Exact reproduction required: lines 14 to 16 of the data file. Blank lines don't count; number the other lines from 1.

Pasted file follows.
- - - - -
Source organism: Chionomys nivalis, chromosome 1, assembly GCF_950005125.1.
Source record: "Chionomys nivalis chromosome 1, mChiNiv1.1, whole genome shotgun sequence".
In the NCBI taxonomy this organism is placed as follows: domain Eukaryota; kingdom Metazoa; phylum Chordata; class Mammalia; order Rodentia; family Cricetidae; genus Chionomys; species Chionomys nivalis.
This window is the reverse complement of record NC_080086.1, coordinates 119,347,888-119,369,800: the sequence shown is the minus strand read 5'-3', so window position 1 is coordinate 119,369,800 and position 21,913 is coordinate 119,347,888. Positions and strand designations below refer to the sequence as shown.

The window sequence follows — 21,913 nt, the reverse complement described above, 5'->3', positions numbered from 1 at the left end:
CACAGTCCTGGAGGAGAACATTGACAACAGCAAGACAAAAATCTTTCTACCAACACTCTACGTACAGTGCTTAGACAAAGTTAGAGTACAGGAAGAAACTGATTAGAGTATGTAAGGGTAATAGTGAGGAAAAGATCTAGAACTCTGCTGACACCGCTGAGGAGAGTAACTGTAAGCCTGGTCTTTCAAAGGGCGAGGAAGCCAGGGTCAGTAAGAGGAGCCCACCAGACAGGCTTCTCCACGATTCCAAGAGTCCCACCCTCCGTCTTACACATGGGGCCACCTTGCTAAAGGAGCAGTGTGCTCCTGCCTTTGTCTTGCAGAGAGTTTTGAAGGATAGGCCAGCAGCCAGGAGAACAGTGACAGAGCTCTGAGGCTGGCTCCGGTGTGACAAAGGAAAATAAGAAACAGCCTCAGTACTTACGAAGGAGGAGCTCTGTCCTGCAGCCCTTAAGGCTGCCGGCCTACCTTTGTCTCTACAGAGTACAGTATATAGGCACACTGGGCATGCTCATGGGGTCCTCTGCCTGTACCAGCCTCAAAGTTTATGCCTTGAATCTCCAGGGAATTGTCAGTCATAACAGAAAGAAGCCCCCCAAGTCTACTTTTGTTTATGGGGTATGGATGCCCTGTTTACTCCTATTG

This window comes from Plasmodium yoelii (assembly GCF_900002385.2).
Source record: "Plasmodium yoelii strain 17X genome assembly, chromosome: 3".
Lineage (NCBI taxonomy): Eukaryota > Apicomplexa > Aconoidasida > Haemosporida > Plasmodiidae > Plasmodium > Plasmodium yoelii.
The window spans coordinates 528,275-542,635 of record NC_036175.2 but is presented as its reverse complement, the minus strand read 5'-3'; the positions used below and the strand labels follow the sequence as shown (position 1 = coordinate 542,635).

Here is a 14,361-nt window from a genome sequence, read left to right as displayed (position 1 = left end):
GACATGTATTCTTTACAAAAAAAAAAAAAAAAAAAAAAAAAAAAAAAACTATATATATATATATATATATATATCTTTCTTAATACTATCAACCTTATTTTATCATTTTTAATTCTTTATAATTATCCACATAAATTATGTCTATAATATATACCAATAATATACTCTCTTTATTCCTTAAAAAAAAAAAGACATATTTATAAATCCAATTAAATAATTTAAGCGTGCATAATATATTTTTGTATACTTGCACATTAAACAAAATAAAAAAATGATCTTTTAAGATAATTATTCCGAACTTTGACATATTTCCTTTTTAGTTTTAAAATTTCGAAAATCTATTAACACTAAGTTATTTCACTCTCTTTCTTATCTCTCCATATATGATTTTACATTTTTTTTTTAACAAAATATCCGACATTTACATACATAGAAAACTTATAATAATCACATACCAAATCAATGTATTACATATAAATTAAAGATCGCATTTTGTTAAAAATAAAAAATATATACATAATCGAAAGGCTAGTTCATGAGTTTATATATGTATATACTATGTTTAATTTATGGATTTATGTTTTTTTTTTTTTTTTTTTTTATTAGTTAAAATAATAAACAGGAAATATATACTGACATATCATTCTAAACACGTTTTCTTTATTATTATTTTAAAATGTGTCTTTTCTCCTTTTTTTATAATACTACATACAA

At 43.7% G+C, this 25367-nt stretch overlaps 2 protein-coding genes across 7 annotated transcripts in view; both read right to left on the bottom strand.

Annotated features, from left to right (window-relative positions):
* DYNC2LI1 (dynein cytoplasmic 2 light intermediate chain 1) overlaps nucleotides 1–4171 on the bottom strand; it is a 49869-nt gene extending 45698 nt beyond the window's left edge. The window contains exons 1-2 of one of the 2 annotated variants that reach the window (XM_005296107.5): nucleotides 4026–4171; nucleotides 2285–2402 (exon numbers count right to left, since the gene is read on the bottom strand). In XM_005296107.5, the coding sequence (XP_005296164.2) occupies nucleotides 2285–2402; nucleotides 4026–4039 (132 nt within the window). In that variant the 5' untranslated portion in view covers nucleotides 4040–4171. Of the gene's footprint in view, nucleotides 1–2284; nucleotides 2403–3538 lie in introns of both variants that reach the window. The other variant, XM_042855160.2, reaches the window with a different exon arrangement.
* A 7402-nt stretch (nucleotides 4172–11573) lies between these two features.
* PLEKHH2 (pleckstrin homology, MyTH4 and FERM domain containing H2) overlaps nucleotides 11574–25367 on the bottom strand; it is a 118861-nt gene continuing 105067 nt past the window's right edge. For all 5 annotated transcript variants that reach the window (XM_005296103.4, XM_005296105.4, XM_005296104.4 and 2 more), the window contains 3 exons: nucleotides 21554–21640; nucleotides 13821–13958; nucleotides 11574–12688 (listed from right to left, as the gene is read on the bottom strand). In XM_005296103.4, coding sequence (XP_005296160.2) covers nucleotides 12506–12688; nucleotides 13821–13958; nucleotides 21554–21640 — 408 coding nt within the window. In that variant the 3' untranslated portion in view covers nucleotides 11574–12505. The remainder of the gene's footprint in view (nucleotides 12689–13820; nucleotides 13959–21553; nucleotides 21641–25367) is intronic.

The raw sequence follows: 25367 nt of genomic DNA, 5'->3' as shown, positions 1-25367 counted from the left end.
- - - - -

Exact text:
Annotated features, from left to right (window-relative positions):
* DYNC2LI1 (dynein cytoplasmic 2 light intermediate chain 1) overlaps nucleotides 1–4171 on the bottom strand; it is a 49869-nt gene extending 45698 nt beyond the window's left edge. The window contains exons 1-2 of one of the 2 annotated variants that reach the window (XM_005296107.5): nucleotides 4026–4171; nucleotides 2285–2402 (exon numbers count right to left, since the gene is read on the bottom strand). In XM_005296107.5, the coding sequence (XP_005296164.2) occupies nucleotides 2285–2402; nucleotides 4026–4039 (132 nt within the window). In that variant the 5' untranslated portion in view covers nucleotides 4040–4171. Of the gene's footprint in view, nucleotides 1–2284; nucleotides 2403–3538 lie in introns of both variants that reach the window. The other variant, XM_042855160.2, reaches the window with a different exon arrangement.
* A 7402-nt stretch (nucleotides 4172–11573) lies between these two features.